Archivi tag: tactile

Fingerscan. A tactile music device for your fingertips

SAMSUNG CSC

This project is a tactile music wearable: 10 vibration motors (the same found in cellphones) are to be attached to fingernails. This device can be used to produce patterns for meditation/body consciousness, tactile music, 1-to-1 performances, music for deaf people, tactile communication systems, augmentation of perception (e.g. feeling the same sensation under a performing pianist’s skin), possible medical applications…

Realized as the last work in the frame of the research project touchmysound, in 2016, this prototype of a wearable tries to translate the musical elements to a tactile level. While sound is totally absent here, the focus is on the spatialization of the tactile sensation.

Two Arduinos control rhythm, duration and intensity of the vibration. The patterns can be programmed and then uploaded to the Arduinos or controlled in real-time via computer.

PH Stefan Klaverdal

This prototype could be upgraded in various ways:

  1. realize a design to properly and easily wear the device (maybe 3D-printed silicone gloves). Int he public presentation of the project, finger sleeves used to count banknotes were used to secure the motors to the fingersnails;
  2. laser-cut a wooden case and include a battery to make it a mobile wearable;
  3. include plugs to attach a set of 10 piezo sensors that, worn by another person, can transmit the vibration data to the vibrating motors (even via networked connection);
  4. include a knob to control the maximum intensity of the vibration;
  5. include a button to select the operational mode: different stand-alone programs, composition mode (attached to a PC via Arduino’s USB port for composing tactile music), direct piezo-to-motor communication;
  6. compose different stand-alone patterns for when the device is used as a wearable;
  7. set up a computer-based system for the composition of pieces;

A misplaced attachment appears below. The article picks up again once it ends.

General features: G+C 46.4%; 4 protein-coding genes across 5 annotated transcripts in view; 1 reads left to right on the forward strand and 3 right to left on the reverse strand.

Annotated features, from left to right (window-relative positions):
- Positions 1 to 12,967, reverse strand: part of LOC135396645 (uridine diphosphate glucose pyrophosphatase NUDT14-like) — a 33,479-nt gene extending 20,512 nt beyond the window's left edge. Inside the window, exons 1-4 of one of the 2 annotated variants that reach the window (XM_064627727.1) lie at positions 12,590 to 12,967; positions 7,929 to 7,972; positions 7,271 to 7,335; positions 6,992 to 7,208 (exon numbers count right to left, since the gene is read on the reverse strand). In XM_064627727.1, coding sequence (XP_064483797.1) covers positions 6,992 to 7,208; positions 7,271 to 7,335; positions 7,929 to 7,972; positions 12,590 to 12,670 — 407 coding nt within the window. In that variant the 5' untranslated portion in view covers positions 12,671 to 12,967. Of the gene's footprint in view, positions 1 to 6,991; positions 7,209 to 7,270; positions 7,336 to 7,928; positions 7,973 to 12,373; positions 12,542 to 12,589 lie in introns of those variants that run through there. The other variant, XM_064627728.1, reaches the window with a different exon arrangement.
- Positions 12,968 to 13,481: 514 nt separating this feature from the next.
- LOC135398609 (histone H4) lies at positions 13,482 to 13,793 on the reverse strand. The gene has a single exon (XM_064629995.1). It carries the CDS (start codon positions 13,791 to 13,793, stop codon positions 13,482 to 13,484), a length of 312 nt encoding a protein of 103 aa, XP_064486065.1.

8. imagine the same system fit in another design to be worn on other parts of the body. Will the same compositional strategy apply?
Fingerscan_WEB
Picture from work-in-progress

In the schematics shown hereunder, made with Fritzing, the two Arduinos run separately. In case you wanna sync the two hands, you need to send data from one Arduino to the other (via the TX and RX pins). The software has to be adapted accordingly.

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Schermata 2017-07-30 alle 18.32.52.pngThis schematic is basically a development of the project found on Learning About Electronics, and the module which controls a vibration motor (3.3V) is repeated ten times. Since all the motors could be on at the same time, an external power supply is used, which feeds 9V directly to the Vin pin of the two Arduinos, while a switch regulator takes down the input to 3.3V to feed the then motors. For a better understanding of the powering of the Arduino board, see this article.

You may want to redesign this circuit using an Arduino Mega, or even one only Arduino Uno…

I programmed the patterns directly in Arduino Code.

An Arduino sketch was used activate the motors one by one on subsequent fingers, with a random timing:

  const int motorPin1 = 3;
  const int motorPin2 = 5;
  const int motorPin3 = 6;
  const int motorPin4 = 9;
  const int motorPin5 = 10;
  int randTime = 0;

void setup() {
  pinMode(motorPin1, OUTPUT);
  pinMode(motorPin2, OUTPUT);
  pinMode(motorPin3, OUTPUT);
  pinMode(motorPin4, OUTPUT);
  pinMode(motorPin5, OUTPUT);
}

void loop() {
  steady(motorPin1);
  steady(motorPin2);
  steady(motorPin3);
  steady(motorPin4);
  steady(motorPin5);
}

void steady(int motorPin) {
  randTime = random(250);
  analogWrite(motorPin, 250);
  delay(randTime+50);
  analogWrite(motorPin, 0);
}

Another sketch was used to produce ramps (crescendo-diminuendo) on subsequent fingers:

  const int motorPin1 = 3;
  const int motorPin2 = 5;
  const int motorPin3 = 6;
  const int motorPin4 = 9;
  const int motorPin5 = 10;

void setup() {
  pinMode(motorPin1, OUTPUT);
  pinMode(motorPin2, OUTPUT);
  pinMode(motorPin3, OUTPUT);
  pinMode(motorPin4, OUTPUT);
  pinMode(motorPin5, OUTPUT);
}

void loop() {
  ramp(motorPin1);
  ramp(motorPin2);
  ramp(motorPin3);
  ramp(motorPin4);
  ramp(motorPin5);
}

void ramp(int motorPin) {
  int randn;
   randn = random(10);
   for (int intensity = 0; intensity < 250; intensity++) {     analogWrite(motorPin, intensity);     delay(randn);   }   randn = random(20);    for (int intensity = 250; intensity > 0; intensity--) {

    analogWrite(motorPin, intensity);
    delay(randn);
  }
}

The prototype also resulted in a caterpillar-like self-moving robotic hand:


A modified versions of these sketches was then used by Argentinian composer Mariano Rocca during a sound-art workshop at Distat Terra 2016, Choele Choel (Argentina). The device was attached to the strings of an open vertical piano, with the pedal forced down, to let the strings resonate with the motors.


The project was publicly presented at the Nordic Sound-Art Symposium “Sound Disturbance”, February 10-12, 2017.


Licenza Creative Commons
Fingerscan by Alessandro Perini is distributed under a Creative Commons License – Attribution – Non-commercial – Share Alike 4.0 International.
For further permissions: https://alessandroperini.com/contact/.

A tactile canebrake: transforming a natural element in a sound source